With these observations in place, multiple academic and industrial research collaborations have ensued to further define the antimicrobial mechanisms and understand opportunities for practical applications of the polymer-mediated delivery approach. The work has also influenced regulatory agencies’ decisions and guidance. Thus, what commenced as research into efficient carriers to enhance cell penetration into bacteria led to the discovery of PHMB’s novel mechanisms of action involving cell uptake and this knowledge has underpinned a range of impacts. Promising work with long-term potential for impact continues at the RVC, to pursue the original aim of reagent and drug delivery into bacteria, specifically to develop alternatives to traditional antibiotic-based strategies for infection control.


Novel mechanisms of action for the antimicrobial polymer polyhexanide biguanide (PHMB) have been identified through RVC research demonstrating its penetration into cells, formation of nanoparticles with a range of compounds and mediation of functional delivery into cells.

Following patent filings and company creation to commercialise the technology, impacts include investment from private individuals and venture capital; sales of research kits and services; influence on regulatory agencies’ decisions and guidance, and out-licensing for both human and veterinary product applications. In addition to three (two completed) clinical trials in human health, the technology platform has been developed via a multi-million dollar (USD) license deal to a global animal health business for both production and companion animal applications.

When the research team recognised the ability to improve cell and tissue delivery using a polymer with an excellent safety profile, the RVC protected the relevant intellectual property through patent filing (WO2013054123) in all major territories and licensed the technology to a spin-out company, Tecrea Ltd, formed in 2012, as a vehicle for commercialisation and out-licensing of the platform technology in several sectors.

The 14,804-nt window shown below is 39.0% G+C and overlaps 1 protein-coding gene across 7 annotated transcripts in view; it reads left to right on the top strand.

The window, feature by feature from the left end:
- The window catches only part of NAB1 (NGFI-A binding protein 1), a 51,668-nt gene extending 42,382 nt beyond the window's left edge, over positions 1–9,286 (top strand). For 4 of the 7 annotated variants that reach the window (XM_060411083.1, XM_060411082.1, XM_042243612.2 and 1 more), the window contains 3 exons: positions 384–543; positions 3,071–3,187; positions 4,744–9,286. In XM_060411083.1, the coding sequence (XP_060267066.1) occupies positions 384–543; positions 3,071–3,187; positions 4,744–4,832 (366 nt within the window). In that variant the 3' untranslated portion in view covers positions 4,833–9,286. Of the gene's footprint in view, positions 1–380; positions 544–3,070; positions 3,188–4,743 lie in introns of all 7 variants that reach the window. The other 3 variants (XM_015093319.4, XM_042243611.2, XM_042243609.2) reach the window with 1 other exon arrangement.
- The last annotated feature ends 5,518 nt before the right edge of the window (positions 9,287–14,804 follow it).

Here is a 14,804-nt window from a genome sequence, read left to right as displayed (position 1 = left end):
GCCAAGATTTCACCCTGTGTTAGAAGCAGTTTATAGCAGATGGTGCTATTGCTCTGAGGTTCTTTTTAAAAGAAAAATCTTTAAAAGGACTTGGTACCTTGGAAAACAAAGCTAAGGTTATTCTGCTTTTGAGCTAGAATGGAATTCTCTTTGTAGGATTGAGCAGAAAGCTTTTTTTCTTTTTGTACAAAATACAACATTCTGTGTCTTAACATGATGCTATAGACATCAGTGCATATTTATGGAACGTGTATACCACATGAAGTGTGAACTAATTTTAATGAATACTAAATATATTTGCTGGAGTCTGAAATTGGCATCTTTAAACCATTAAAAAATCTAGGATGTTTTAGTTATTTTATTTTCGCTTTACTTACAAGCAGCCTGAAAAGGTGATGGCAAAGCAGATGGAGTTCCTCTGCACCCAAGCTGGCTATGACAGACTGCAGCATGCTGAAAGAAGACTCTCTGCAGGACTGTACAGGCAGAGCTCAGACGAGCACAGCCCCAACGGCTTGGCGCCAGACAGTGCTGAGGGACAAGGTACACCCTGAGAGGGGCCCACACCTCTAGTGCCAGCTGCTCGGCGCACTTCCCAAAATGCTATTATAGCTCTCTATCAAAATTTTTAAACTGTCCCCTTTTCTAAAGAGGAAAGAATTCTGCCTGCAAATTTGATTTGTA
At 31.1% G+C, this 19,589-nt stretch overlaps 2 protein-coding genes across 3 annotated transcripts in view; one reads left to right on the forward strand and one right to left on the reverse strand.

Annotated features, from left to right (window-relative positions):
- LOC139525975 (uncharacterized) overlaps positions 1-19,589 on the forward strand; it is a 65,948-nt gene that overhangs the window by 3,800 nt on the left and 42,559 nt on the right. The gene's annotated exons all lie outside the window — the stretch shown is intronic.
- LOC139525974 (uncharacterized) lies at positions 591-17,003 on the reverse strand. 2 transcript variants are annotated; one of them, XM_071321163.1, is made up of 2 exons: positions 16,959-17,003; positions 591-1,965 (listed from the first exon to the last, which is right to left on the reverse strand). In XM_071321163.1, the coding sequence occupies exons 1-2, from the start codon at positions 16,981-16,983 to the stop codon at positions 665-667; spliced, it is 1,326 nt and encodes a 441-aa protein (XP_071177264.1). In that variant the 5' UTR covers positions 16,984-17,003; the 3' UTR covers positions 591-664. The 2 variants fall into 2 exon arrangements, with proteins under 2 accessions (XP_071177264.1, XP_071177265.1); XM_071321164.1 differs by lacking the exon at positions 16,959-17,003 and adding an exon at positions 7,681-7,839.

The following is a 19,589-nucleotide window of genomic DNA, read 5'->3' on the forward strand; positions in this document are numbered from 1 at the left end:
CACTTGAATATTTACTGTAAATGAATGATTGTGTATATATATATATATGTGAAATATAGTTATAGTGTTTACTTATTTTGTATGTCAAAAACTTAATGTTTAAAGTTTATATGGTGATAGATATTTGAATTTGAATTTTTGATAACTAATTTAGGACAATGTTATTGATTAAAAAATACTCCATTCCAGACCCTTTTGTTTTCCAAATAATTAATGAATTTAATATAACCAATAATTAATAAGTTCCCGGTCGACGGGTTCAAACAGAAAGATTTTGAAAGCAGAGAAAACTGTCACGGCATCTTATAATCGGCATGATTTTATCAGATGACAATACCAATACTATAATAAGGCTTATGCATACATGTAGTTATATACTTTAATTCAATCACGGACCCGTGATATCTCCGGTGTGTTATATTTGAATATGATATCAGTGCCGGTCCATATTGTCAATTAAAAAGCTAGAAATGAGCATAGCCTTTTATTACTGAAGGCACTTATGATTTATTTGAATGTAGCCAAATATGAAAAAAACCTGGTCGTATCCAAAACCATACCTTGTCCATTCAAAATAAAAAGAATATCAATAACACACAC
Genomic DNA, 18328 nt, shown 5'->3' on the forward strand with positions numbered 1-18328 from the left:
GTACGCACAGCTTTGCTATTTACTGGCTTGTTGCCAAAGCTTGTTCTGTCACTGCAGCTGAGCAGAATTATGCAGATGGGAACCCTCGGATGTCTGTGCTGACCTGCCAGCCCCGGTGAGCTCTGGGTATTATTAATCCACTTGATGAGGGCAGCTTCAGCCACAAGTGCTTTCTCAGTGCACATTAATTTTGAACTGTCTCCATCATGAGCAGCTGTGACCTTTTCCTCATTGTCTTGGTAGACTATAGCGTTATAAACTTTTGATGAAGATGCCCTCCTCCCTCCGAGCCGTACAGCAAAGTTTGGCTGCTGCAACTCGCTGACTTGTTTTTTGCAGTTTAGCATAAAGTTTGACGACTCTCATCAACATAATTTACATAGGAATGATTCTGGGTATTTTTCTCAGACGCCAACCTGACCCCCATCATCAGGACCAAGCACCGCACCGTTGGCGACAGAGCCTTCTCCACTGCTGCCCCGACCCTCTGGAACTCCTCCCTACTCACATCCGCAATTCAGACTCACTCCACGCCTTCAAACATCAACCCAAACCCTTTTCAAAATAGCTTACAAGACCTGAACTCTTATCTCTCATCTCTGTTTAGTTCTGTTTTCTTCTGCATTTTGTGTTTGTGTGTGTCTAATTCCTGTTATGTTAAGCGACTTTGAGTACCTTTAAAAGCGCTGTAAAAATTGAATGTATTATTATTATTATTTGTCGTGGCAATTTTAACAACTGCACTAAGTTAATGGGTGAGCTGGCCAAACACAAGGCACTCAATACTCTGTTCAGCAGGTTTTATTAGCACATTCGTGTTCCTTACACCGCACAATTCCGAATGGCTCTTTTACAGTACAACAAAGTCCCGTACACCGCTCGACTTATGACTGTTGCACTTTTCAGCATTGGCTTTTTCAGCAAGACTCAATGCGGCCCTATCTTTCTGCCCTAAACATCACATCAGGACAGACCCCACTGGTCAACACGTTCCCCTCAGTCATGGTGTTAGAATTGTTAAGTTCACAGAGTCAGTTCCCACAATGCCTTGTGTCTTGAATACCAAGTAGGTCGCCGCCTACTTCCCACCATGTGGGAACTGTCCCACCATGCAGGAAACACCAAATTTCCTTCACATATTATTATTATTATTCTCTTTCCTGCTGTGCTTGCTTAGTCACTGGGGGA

Tecrea’s progress in animal health has led to formation of a progeny spin-out: Tecrea Animal Health Ltd. Activities have delivered multiple impacts in the form of company formation, jobs created, inward investments, product sales, services sales, influence on court decisions, royalties to RVC, and progress in the development of new therapies for human (reaching clinical trial stage IIb) and animal health.



Cobra Biologics

Nanoptima Ltd

LifFull Ltd

Toleranzia AB

Blueberry Therapeutics Ltd


Title Publication Year

Polyhexamethylene Biguanide and Nadifloxacin Self-Assembled Nanoparticles: Antimicrobial Effects against Intracellular Methicillin-Resistant Staphylococcus aureus



Bactericidal and Anti-biofilm Effects of Polyhexamethylene Biguanide in Models of Intracellular and Biofilm of Staphylococcus aureus Isolated from Bovine Mastitis

Frontiers in Microbiology.


Bactericidal effects of Polyhexamethylene Biguanide against intracellular Staphylococcus aureus EMRSA-15 and USA 300

Journal of Antimicrobial Chemotherapy


Directed Antileishmanial Effects Mediated by Polyhexanide (PHMB)

PLoS Negl Trop Dis